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Psychology of the Criminally Insane

by Kimmii Bolton

I'm very interested in the psychology of the Criminally Insane, as it intrigues me how the human mind works, and why certain people behave the way they do. I would love to learn know more about the subject, so if anybody has any information on this topic, I would be grateful if they could share it, along with any online resources.

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The history and development of the psychology of the criminally insane
by: John Freeman (Seattle, Washington)

The study of the psychology of the criminally insane is a captivating and controversial field that delves into the intersection of mental illness and criminal behavior. It involves understanding the minds of individuals who commit crimes while also displaying significant signs of mental disorder. Over the years, this field has evolved, influenced by advancements in psychology, sociology, criminology, law, psychiatry, and societal attitudes toward mental health.

Historical Context:

Early Notions: The concept of criminal insanity dates back to ancient times, where individuals were often considered possessed by evil spirits or punished by the divine for their actions.

Emergence of Psychiatry: In the 19th century, with the rise of modern psychiatry, there was a shift toward understanding criminal behavior from a medical perspective. The work of figures like Philippe Pinel and Dorothea Dix laid the foundation for recognizing mental illness as a factor in criminal conduct.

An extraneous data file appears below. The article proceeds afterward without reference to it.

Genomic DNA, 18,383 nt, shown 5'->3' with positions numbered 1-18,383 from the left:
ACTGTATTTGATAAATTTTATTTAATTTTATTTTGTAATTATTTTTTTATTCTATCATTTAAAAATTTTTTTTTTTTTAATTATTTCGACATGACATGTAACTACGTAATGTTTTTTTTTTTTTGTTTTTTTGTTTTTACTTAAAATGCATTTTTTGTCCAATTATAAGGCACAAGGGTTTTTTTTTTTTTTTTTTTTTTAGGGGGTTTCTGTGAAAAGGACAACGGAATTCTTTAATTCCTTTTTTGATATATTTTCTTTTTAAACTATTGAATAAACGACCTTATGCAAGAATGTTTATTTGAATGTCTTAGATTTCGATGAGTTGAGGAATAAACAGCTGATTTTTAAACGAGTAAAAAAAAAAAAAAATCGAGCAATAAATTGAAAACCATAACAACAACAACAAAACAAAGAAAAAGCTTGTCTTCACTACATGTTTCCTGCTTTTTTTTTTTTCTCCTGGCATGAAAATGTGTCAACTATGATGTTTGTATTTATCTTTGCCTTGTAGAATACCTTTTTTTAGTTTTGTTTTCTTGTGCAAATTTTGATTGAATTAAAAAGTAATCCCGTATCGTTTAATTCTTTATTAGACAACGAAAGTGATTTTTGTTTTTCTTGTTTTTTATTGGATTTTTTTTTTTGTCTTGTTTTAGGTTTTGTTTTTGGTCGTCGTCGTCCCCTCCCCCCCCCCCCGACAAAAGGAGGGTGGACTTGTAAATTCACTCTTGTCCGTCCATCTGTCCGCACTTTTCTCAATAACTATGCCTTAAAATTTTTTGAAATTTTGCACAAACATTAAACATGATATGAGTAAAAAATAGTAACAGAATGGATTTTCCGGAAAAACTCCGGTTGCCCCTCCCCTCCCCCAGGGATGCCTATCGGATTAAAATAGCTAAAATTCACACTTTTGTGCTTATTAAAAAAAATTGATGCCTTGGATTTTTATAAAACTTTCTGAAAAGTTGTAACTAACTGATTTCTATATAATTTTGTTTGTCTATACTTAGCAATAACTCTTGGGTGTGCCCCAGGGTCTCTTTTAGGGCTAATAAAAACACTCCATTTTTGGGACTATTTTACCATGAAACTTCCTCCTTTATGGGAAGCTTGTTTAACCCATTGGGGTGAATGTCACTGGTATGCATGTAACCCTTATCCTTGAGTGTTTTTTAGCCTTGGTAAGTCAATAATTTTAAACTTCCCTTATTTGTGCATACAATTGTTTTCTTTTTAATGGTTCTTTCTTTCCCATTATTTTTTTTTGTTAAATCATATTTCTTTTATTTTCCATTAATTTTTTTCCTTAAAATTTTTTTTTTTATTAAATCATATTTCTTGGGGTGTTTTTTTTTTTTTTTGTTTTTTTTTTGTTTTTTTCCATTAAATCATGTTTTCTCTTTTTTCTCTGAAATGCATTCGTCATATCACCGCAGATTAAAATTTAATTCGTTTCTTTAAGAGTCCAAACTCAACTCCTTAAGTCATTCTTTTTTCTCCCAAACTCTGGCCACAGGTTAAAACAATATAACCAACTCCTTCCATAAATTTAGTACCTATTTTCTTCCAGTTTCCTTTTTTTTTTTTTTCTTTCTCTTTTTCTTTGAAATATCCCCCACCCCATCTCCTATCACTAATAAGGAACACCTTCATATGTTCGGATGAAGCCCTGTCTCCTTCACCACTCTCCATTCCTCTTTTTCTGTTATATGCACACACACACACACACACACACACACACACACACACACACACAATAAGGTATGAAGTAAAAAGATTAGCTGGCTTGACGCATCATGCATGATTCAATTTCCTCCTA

Development of Key Concepts:

M'Naghten Rule (1843): The trial of Daniel M'Naghten in England led to the establishment of the M'Naghten Rule, which focused on whether a defendant could distinguish right from wrong due to mental illness. This became a landmark in the insanity defense.

The Durkheim Era: Emile Durkheim's sociological theories contributed to a broader understanding of the social factors influencing criminal behavior. This era emphasized societal elements that could contribute to mental illness and crime.

Modern Forensic Psychology: In the 20th century, forensic psychology emerged as a distinct field, focusing on the interface between psychology and the legal system. Professionals began to assess the mental state of individuals involved in criminal cases, including those deemed criminally insane.

Contemporary Approaches:

Diagnostic and Statistical Manual (DSM): The DSM, published by the American Psychiatric Association, provides standardized criteria for diagnosing mental disorders. This has been crucial in evaluating the mental health of individuals involved in criminal cases.

Insanity Defense Reforms: Many legal systems have reformed their insanity defense criteria over time. These reforms aim to strike a balance between recognizing mental illness as a factor while ensuring that individuals who are truly criminally responsible are held accountable.

Advances in Neuroscience: Modern neuroscience has provided insights into the neurological basis of certain behaviors and mental disorders. Brain imaging techniques have contributed to understanding the brain mechanisms associated with criminal behavior and mental illness.

Treatment and Rehabilitation: Contemporary approaches also emphasize the importance of mental health treatment and rehabilitation for individuals with mental disorders who have committed crimes. These approaches aim to address the underlying causes of criminal behavior and reduce recidivism.

The history and development of the psychology of the criminally insane have evolved from ancient notions of possession to a multidisciplinary approach that combines psychology, law, psychiatry, and societal considerations. Understanding the minds of those who commit crimes while grappling with mental illness is a dynamic and evolving field that continues to shape legal and mental health practices worldwide.

Useful Links

All-About-Forensic-Psychology.Com A comprehensive guide to the fascinating world of forensic psychology.

The Insanity Defense

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